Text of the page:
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I am not a native English speaker and while reading the Harry Potter books, I wasn't aware that "elder" is a plant. So I automatically assumed the elder wand was called "elder" on account of age (which generally implies power as well). Recently, I saw the movie (dubbed), and there it was translated to the term referring to the plant. So I learned that "elder" means both, and that got me thinking. Is there any canon (or otherwise) source on which meaning applies to the "elder wand?" Or is it ambiguous on purpose?

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I like this question :) – Slytherincess Mar 7 '14 at 12:47
I just want to add that most native-English speakers (myself included), who didn't spot the mention of the tree, would probably assume that it was referring to the age. – Moogle Mar 7 '14 at 13:53
@Moogle - Ack. One more non-native speaker who didn't know any better till reading this question – DVK-in-exile Mar 7 '14 at 14:45
Elder means not just age, but has the connotation of being authoritative. See the phrase "Respect your elders". – CreationEdge Jan 31 at 22:10
up vote 63 down vote accepted

It's unambiguously referring to the wood.

So Death crossed to an elder tree on the banks of the river, fashioned a wand from a branch that hung there, and gave it to the oldest brother.


“Nah, that story’s just one of those things you tell kids to teach them lessons, isn’t it? ‘Don’t go looking for trouble, don’t pick fights, don’t go messing around with stuff that’s best left alone! Just keep your head down, mind your own business, and you’ll be okay’ Come to think of it,” Ron added, “maybe that story’s why elder wands are supposed to be unlucky.”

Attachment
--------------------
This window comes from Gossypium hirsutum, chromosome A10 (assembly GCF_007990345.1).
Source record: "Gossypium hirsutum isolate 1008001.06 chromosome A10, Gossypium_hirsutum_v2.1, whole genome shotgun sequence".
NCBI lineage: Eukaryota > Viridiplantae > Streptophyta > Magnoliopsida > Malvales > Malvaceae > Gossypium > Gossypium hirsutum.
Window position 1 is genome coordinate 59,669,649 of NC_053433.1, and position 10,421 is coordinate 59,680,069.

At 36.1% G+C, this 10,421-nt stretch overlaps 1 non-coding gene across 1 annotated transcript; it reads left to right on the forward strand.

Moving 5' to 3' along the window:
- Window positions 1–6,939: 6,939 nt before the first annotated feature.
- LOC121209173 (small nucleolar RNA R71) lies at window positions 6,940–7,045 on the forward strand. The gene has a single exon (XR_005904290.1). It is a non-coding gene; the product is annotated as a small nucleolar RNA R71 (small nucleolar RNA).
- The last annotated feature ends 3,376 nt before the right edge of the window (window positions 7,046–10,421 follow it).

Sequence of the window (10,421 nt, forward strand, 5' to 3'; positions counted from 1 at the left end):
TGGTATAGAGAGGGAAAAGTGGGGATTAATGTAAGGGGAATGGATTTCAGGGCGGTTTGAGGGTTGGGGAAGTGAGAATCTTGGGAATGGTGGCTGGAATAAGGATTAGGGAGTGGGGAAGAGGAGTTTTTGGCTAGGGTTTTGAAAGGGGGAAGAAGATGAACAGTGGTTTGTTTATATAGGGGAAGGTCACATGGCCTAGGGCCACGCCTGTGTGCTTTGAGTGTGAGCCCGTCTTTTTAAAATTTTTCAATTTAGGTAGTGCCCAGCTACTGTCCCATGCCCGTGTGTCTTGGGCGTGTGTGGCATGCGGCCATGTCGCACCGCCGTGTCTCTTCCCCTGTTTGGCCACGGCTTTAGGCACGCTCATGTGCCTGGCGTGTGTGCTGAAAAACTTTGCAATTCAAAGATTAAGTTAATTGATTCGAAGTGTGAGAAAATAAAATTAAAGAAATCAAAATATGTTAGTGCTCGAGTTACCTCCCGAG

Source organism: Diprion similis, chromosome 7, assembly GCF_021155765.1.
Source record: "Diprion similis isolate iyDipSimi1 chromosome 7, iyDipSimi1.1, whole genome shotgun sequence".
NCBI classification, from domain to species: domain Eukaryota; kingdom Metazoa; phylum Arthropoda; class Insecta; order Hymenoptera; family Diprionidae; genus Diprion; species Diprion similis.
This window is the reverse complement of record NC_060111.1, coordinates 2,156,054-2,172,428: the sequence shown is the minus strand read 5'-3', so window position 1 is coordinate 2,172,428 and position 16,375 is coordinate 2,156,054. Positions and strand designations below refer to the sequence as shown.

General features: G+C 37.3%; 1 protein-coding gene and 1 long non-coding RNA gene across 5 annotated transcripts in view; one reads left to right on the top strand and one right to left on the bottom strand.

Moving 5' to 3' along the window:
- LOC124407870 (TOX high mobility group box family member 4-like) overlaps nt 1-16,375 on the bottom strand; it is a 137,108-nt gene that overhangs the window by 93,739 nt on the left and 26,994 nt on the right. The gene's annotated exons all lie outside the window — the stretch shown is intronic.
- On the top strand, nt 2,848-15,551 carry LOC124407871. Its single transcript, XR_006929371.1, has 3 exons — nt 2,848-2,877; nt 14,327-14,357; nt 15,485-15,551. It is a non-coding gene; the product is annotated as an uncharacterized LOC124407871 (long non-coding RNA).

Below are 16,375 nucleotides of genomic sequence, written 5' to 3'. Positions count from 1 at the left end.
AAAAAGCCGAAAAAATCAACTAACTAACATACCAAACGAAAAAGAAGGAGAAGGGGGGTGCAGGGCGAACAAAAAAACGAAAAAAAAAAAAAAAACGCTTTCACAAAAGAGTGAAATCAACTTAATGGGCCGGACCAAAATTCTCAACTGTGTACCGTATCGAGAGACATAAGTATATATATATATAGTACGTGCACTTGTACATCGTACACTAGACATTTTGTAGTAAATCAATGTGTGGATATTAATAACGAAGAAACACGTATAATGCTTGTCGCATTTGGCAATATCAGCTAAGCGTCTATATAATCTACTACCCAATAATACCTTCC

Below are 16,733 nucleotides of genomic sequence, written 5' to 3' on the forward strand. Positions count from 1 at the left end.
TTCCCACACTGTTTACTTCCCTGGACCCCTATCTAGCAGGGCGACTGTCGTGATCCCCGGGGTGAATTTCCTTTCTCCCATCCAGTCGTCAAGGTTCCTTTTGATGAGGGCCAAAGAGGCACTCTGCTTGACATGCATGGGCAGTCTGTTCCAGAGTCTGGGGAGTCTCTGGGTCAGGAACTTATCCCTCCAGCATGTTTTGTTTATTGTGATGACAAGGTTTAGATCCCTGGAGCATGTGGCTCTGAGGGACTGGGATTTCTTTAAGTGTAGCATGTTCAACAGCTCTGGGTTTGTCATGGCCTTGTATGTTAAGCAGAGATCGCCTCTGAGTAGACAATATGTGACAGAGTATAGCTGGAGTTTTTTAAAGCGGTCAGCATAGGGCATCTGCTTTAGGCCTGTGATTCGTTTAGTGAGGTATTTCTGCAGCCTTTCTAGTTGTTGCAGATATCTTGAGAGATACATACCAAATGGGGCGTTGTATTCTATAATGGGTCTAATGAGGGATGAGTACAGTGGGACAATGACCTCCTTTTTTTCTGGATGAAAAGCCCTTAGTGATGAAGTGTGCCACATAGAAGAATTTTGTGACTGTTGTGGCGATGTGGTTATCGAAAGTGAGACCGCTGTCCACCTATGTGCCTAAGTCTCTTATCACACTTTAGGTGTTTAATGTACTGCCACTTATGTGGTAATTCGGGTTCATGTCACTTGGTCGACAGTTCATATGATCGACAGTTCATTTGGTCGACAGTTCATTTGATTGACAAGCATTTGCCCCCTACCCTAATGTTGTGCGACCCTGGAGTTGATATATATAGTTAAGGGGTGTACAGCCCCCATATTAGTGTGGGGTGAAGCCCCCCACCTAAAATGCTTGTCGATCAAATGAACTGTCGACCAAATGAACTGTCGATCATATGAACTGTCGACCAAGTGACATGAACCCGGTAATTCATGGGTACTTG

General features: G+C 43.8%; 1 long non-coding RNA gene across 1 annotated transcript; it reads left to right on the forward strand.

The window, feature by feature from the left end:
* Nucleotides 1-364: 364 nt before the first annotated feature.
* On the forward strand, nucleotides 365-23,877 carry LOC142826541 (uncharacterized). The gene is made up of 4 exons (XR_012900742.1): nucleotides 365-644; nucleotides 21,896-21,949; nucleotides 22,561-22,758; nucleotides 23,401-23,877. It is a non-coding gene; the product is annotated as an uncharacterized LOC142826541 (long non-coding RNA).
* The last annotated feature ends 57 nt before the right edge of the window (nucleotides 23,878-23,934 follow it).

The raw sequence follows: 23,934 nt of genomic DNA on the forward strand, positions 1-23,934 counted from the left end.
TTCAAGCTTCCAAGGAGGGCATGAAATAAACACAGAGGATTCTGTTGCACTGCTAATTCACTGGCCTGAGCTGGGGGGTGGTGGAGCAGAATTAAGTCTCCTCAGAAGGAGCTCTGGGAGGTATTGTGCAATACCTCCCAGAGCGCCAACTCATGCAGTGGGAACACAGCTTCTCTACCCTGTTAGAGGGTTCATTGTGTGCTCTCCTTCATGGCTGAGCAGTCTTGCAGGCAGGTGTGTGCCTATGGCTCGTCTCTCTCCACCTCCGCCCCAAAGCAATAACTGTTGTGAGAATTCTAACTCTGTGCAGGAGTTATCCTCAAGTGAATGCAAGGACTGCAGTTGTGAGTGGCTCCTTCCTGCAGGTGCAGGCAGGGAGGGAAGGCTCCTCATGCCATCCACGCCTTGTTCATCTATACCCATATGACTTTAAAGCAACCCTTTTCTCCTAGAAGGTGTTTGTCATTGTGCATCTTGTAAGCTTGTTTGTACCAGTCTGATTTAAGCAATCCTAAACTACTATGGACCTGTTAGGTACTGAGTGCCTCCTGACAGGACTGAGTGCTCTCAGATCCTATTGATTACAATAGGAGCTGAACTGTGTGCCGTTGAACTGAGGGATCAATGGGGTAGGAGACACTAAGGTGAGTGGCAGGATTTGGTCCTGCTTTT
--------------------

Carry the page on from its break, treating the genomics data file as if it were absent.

“What are you talking about?”

“One of those superstitions, isn’t it? ‘May-born witches will marry Muggles.’ ‘Jinx by twilight, undone by midnight.’ ‘Wand of elder, never prosper.’ You must’ve heard them. My mum’s full of them.”

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Wow, OK. Had I read it again after having learned the meaning, I would have known. But of course, reading this originally and not knowing better, I must have applied the meaning "old" to the tree as well. – Angew Mar 7 '14 at 12:25
Perfect answer! +1 Godelot's Magick Moste Evil also notes "Ellhorn" as an alternate name for "Elder". As well, a wizard called Barnabas Deverill used a wand called "the Eldrun Wand" in the eighteenth century, which is believed to have been the Elder Wand. (Tales of Beedle the Bard) – Slytherincess Mar 7 '14 at 12:46
What's interesting is that Rowling chooses ambiguous names like this repeatedly: the one that sticks out the most to me is the meaning of "Prince" from The Half-Blood Prince. – Plutor Mar 7 '14 at 13:50
@Plutor What's the ambiguous nature of "Prince" from The Half-Blood Prince? I just looked it up in a dictionary to make sure I wasn't missing a definition and I don't see an unexpected entry... – Doc Mar 7 '14 at 14:14
@Doc Snape's mother was Eileen Prince, who Hermione actually (incorrectly, but she was pretty close) speculated may have been the Half-Blood Prince earlier in that book. – Anthony Grist Mar 7 '14 at 14:19

Elder refers to the tree or the wood, not the age i'll try and find a qoute and add it in an edit. it was along the lines of "So death took the wood of a nearby elder tree and shaped a wand"

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To add to the other answers here, Pottermore's wand quiz makes Elder wood the hardest type to get, with a 00.5% chance of getting it.

Elder wood is an extremely rare type of wand wood.

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